For the fourth quarter, Live Nation posted a loss of $66.7 million, compared with a year-earlier loss of $86.1 million.

Adjusted per-share earnings reached $50.7 million, down from $56.8 million. Revenue was down 4.2 percent, to $1.19 billion.

Live Nation beat analysts’ expectations, with a loss of about 22 cents per share against the Street’s estimated 30 cents on $1.09 billion.

Calendar year 2011’s net loss narrowed to $83.02, or 46 cents per share, from $228.39 million, or $1.39 per share from 2010. Revenues for the year were $5.38 billion, up from $5.06 billion one year prior.

Analysts polled by Thomson Reuters expected the company to report a loss of $0.22 per share on revenues of $5.33 billion for fiscal 2011. Analysts’ estimates typically exclude special items.

Lower ticket sales were offset somewhat by Live Nation’s ramped up eCommerce efforts, and the chilling effect of the NBA lockout was tempered by winter onsales that helped make up the difference, Live Nation CEO Michael Rapino said in the earnings call.

Rapino also pointed to continued early onsales for such big ticket tours including Madonna, Bruce Springsteen & The E Street Band and others. Global ticket sales in January are up 14 percent, according to a Securities and Exchange Commission filing, and Live Nation had 15 percent more concerts on sale during that month.

Despite the cheery January numbers, Rapino said he expects 2012 ticket sales to show flat to single-digit improvement. The company will continue to focus on Ticketmaster client retention and eCommerce efforts, including the vaunted Pricemaster dynamic pricing tool he continues to promise to roll out this year.

While Pricemaster got significant buy-in from sports team clients, industry observers have noted that artists will be a tougher sell. But Rapino reported that 100 artists have approved the dynamic pricing tool already.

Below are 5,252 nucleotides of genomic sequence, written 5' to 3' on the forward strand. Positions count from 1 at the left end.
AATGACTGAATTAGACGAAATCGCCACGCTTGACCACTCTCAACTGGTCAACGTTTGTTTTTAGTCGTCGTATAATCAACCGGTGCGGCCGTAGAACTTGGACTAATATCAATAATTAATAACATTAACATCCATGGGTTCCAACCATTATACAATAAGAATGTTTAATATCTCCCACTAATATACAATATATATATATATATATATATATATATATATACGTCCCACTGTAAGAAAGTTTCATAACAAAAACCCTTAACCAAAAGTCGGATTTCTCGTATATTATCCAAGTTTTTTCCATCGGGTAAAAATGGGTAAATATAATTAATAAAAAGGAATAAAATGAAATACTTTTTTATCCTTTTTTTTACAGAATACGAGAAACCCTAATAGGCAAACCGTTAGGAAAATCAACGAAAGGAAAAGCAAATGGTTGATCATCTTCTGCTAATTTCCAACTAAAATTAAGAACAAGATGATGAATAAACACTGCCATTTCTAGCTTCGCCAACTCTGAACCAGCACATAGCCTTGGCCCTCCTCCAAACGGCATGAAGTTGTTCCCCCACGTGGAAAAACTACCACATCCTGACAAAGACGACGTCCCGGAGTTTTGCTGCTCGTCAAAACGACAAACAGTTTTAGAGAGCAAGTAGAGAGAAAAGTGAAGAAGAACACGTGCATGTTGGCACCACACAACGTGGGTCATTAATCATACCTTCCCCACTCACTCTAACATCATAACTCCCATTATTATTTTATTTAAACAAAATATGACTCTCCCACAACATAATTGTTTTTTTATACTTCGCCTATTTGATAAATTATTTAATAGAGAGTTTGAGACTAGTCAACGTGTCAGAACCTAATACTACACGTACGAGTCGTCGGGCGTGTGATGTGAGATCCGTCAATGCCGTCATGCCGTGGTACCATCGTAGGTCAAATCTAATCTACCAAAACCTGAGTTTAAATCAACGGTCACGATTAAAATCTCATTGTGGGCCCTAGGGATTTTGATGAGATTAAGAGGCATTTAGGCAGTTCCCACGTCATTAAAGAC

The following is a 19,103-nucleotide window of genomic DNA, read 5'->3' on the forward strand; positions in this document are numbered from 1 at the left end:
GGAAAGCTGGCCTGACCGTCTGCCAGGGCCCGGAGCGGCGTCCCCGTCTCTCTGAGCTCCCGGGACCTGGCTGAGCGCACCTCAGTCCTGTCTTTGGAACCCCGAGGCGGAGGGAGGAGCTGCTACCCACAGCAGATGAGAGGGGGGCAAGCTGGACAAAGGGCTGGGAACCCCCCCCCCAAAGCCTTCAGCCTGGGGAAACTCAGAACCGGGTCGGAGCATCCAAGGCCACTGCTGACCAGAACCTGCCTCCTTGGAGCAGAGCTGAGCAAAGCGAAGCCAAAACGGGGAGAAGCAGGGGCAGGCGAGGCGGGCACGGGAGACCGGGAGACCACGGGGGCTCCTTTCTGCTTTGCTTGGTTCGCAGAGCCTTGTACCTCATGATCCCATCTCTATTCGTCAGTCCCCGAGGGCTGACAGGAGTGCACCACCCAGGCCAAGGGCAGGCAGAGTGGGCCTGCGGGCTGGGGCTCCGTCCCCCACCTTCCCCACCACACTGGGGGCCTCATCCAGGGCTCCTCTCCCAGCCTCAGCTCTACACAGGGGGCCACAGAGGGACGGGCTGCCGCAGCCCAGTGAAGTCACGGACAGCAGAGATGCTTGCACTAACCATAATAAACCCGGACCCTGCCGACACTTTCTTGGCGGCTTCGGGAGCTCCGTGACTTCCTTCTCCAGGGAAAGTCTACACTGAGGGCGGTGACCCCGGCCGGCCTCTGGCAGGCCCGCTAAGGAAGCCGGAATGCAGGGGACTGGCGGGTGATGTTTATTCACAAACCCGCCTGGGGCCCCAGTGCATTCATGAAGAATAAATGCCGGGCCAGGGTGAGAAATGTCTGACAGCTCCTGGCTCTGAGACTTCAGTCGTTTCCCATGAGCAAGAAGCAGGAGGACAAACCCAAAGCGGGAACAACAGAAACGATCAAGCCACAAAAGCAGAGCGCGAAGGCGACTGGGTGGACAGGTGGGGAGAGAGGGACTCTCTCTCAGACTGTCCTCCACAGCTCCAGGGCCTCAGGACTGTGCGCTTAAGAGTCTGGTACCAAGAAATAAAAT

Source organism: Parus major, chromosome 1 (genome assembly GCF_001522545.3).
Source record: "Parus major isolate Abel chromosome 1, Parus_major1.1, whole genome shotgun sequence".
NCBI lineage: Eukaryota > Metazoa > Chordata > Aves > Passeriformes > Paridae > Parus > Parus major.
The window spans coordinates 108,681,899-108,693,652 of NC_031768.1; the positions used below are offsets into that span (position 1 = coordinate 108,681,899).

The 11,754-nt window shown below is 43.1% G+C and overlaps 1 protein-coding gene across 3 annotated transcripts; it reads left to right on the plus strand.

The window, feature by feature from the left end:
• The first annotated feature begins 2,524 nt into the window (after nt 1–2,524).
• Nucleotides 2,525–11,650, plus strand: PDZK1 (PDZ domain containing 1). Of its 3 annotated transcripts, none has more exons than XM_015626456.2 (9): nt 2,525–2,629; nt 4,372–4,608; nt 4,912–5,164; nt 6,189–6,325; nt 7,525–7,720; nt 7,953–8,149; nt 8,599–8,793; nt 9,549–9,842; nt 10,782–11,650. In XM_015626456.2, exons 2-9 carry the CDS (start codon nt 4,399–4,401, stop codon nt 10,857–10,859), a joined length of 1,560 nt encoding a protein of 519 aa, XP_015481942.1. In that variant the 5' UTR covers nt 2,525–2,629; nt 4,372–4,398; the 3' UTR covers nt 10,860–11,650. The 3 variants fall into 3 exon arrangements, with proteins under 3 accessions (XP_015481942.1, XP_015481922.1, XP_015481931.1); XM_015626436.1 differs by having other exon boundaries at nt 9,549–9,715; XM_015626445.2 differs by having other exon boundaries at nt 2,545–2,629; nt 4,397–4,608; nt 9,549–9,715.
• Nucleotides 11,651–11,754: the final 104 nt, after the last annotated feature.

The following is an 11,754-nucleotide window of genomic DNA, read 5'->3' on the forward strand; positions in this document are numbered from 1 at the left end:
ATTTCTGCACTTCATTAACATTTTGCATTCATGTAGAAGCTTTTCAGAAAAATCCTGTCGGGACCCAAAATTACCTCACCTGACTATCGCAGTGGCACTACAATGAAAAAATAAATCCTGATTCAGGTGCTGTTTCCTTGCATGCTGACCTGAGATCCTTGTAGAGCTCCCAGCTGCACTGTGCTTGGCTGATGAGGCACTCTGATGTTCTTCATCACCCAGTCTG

“Most of our promoters have been through the training and can sell it to artists, since they control the price in the end, to make sure they have a flexible, comfortable scaling device,” he said during a question-and-answer session.

Live Nation Chairman Irving Azoff, who oversees Artist Nation and Front Line Management, has been selling the tool to his roster and, according to Rapino, his artists “all understand and support the concept.”

And Rapino pointed to the improvement in Ticketmaster’s response to technology, noting the company was named a Top 10 innovator by nerd business bible Fast Company, after “years of being a laggard.”

Azoff also extolled TM’s newfound virtues, saying “we used to wake up paranoid every day.” With a Facebook app moving tickets and some 200 million individual users in Live Nation’s database, that’s apparently no longer the case.

The stock was inactive in after-market trading at press time. The stock’s share price is about about 26 percent since the New Year, and is up 1 percent from one year ago.